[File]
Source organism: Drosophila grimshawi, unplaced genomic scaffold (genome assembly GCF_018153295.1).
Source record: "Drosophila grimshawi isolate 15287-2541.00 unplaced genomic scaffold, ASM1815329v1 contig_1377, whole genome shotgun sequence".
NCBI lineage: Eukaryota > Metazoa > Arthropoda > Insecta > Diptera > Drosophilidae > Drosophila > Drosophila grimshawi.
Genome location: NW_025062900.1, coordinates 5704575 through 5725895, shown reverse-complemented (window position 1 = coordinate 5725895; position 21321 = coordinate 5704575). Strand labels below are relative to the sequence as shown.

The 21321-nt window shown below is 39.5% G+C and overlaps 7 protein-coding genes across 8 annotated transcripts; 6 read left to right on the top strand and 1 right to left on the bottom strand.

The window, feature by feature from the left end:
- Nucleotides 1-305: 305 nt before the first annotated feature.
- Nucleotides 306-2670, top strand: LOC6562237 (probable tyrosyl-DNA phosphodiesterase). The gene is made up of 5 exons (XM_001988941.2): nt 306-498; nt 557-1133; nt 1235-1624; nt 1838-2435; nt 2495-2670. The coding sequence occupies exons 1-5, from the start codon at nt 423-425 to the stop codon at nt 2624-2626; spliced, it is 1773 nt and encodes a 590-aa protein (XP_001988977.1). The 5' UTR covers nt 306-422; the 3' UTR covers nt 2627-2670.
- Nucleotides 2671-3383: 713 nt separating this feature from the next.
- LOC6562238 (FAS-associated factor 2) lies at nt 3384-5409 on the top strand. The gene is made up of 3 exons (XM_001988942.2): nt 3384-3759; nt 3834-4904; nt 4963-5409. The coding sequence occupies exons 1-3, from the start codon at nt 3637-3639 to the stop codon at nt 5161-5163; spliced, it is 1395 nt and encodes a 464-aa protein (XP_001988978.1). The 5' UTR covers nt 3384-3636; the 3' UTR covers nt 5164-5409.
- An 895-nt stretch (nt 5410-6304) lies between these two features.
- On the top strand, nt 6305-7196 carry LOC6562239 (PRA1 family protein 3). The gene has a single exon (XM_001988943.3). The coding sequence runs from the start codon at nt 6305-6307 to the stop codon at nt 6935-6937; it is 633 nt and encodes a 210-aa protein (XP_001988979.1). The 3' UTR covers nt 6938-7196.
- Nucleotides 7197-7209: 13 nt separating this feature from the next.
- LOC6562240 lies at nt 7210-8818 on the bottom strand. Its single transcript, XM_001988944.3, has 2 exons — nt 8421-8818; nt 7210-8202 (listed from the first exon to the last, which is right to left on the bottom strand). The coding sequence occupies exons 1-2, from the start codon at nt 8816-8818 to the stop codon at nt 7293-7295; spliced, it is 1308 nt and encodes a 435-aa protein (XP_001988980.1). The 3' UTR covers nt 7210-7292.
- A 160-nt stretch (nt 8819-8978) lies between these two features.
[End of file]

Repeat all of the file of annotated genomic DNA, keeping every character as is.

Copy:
Source organism: Drosophila grimshawi, unplaced genomic scaffold (genome assembly GCF_018153295.1).
Source record: "Drosophila grimshawi isolate 15287-2541.00 unplaced genomic scaffold, ASM1815329v1 contig_1377, whole genome shotgun sequence".
NCBI lineage: Eukaryota > Metazoa > Arthropoda > Insecta > Diptera > Drosophilidae > Drosophila > Drosophila grimshawi.
Genome location: NW_025062900.1, coordinates 5704575 through 5725895, shown reverse-complemented (window position 1 = coordinate 5725895; position 21321 = coordinate 5704575). Strand labels below are relative to the sequence as shown.

The 21321-nt window shown below is 39.5% G+C and overlaps 7 protein-coding genes across 8 annotated transcripts; 6 read left to right on the top strand and 1 right to left on the bottom strand.

The window, feature by feature from the left end:
- Nucleotides 1-305: 305 nt before the first annotated feature.
- Nucleotides 306-2670, top strand: LOC6562237 (probable tyrosyl-DNA phosphodiesterase). The gene is made up of 5 exons (XM_001988941.2): nt 306-498; nt 557-1133; nt 1235-1624; nt 1838-2435; nt 2495-2670. The coding sequence occupies exons 1-5, from the start codon at nt 423-425 to the stop codon at nt 2624-2626; spliced, it is 1773 nt and encodes a 590-aa protein (XP_001988977.1). The 5' UTR covers nt 306-422; the 3' UTR covers nt 2627-2670.
- Nucleotides 2671-3383: 713 nt separating this feature from the next.
- LOC6562238 (FAS-associated factor 2) lies at nt 3384-5409 on the top strand. The gene is made up of 3 exons (XM_001988942.2): nt 3384-3759; nt 3834-4904; nt 4963-5409. The coding sequence occupies exons 1-3, from the start codon at nt 3637-3639 to the stop codon at nt 5161-5163; spliced, it is 1395 nt and encodes a 464-aa protein (XP_001988978.1). The 5' UTR covers nt 3384-3636; the 3' UTR covers nt 5164-5409.
- An 895-nt stretch (nt 5410-6304) lies between these two features.
- On the top strand, nt 6305-7196 carry LOC6562239 (PRA1 family protein 3). The gene has a single exon (XM_001988943.3). The coding sequence runs from the start codon at nt 6305-6307 to the stop codon at nt 6935-6937; it is 633 nt and encodes a 210-aa protein (XP_001988979.1). The 3' UTR covers nt 6938-7196.
- Nucleotides 7197-7209: 13 nt separating this feature from the next.
- LOC6562240 lies at nt 7210-8818 on the bottom strand. Its single transcript, XM_001988944.3, has 2 exons — nt 8421-8818; nt 7210-8202 (listed from the first exon to the last, which is right to left on the bottom strand). The coding sequence occupies exons 1-2, from the start codon at nt 8816-8818 to the stop codon at nt 7293-7295; spliced, it is 1308 nt and encodes a 435-aa protein (XP_001988980.1). The 3' UTR covers nt 7210-7292.
- A 160-nt stretch (nt 8819-8978) lies between these two features.